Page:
The first image that usually springs to mind when someone mentions any Southeast Asian capital is congested roads filled with honking cars and motorcycles. Congested roads have become synonymous with Southeast Asia, and that is not going to change anytime soon.
According to the latest data, vehicle sales in Southeast Asia is set to outpace all other regions in the world. Last year, aggregate new car sales in Singapore, Indonesia, Malaysia, Thailand, Vietnam and the Philippines rose five percent to nearly 3.4 million units. Aside from that, it is estimated that vehicle ownership across the region is expected to grow more than 40 percent by 2040.
Car ownership in the region is particularly high compared to other parts of the world. It’s not uncommon to have more than one car per household in countries such as Thailand, Malaysia and Indonesia. Meanwhile in countries such as Vietnam, motorcycles are the vehicle of choice. The Vietnam Investment Review highlighted last year that Hanoi has an average growth rate of 10 percent and it is projected that by 2025, Hanoi alone will have 11 million motorcycles on its streets.
Aside from problems arising due to traffic congestion, another thing to worry about is the air pollution these vehicles cause. Since most vehicles in the region run on gasoline or diesel, they contribute significantly to the worsening air pollution in Southeast Asia’s cities. For example, increasing car ownership in Jakarta has worsened air quality there. Despite phasing out leaded gasoline 10 years ago, Jakarta’s air quality hasn’t improved by much. A study by the Faculty of Public Health University of Indonesia found that 58 percent of all illnesses among people living in the city were related to air pollution. With demand for automobiles increasing, this will only get worse.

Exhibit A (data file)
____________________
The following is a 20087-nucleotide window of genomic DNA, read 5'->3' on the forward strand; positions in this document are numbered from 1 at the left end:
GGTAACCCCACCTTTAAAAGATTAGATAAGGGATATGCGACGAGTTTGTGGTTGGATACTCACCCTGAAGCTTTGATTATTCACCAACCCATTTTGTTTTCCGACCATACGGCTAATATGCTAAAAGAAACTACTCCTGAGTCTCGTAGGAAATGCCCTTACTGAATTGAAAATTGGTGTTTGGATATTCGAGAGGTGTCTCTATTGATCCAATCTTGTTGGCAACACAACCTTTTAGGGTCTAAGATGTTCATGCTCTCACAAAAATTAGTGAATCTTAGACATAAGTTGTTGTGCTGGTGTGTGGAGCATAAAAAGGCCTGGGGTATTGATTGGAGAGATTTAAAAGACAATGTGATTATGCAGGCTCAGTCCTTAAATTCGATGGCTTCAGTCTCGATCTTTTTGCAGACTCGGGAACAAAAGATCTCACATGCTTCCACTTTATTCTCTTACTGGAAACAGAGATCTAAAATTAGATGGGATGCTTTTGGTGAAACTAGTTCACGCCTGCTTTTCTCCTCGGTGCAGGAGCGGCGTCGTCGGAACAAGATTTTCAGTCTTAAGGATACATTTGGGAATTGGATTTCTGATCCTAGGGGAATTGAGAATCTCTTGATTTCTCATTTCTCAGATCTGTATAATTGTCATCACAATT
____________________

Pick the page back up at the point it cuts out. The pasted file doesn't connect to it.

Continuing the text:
Electric vehicles (EVs) could however change all that. EVs, including hybrid electric cars can drastically reduce carbon emissions released into the environment. Compared to conventional cars that release unhealthy amounts of carbon dioxide, carbon monoxides and nitrogen oxides into the atmosphere, battery-electric cars effectively produce zero-emissions from their tailpipes.
In a study commissioned by Nissan and carried out by research firm Frost & Sullivan, it was revealed that a third of Southeast Asian consumers are open to buying an electric car. Titled “Future of Electric Vehicles in Southeast Asia”, the study found that consumers in the Philippines, Thailand and Indonesia as the most enthusiastic about the future of EVs.
ASEAN member states need to encourage their respective populations to switch to EVs. In the same study by Frost & Sullivan, respondents said that the best incentive to make them switch to EVs would be tax exemptions. While tax incentives usually mean governments would incur some sort of cost due to loss of tax revenue or having to bear the cost of subsidies, ASEAN governments need to realise the irreversible impact these vehicles are having on the environment.
Some ASEAN countries have already made a head-start in encouraging the use of EVs. To promote the use of EVs, the Thai government has drafted a ‘Electric Vehicle Promotion Plan for Thailand’ under its Thailand Alternative Energy Development Plan 2012-2021. As a result, Thailand went from having 60,000 hybrid passenger cars and 8,000 battery electric motorcycles that were registered in 2014 to a total of 102,308 hybrid cars and 1,394 battery electric vehicles.
Vietnam’s first car manufacturer, Vinfast is also planning to release EV’s of its own. Vinfast announced that it will produce 250,000 electric scooters a year and is planning to release its own electric car in the coming years.
Currently the region is also, rightly, investing in public transportation. Despite this, it is unlikely that the dependence on cars and motorcycles in the region would decrease. The reality is that many Southeast Asian cities are designed with cars in mind rather than public transportation. In Kuala Lumpur, the new Mass Rapid Transit (MRT) system has not reached its forecasted ridership despite the billions of dollars spent on the system. Also, a properly planned public transportation system could take years to develop. Many of the public transport infrastructure projects in the region will only be completed at the end of the next decade. For example, the first subway system in Manila is only expected to be completed in 2025. With this in mind, EVs could well be the immediate solution for the region’s transportation woes.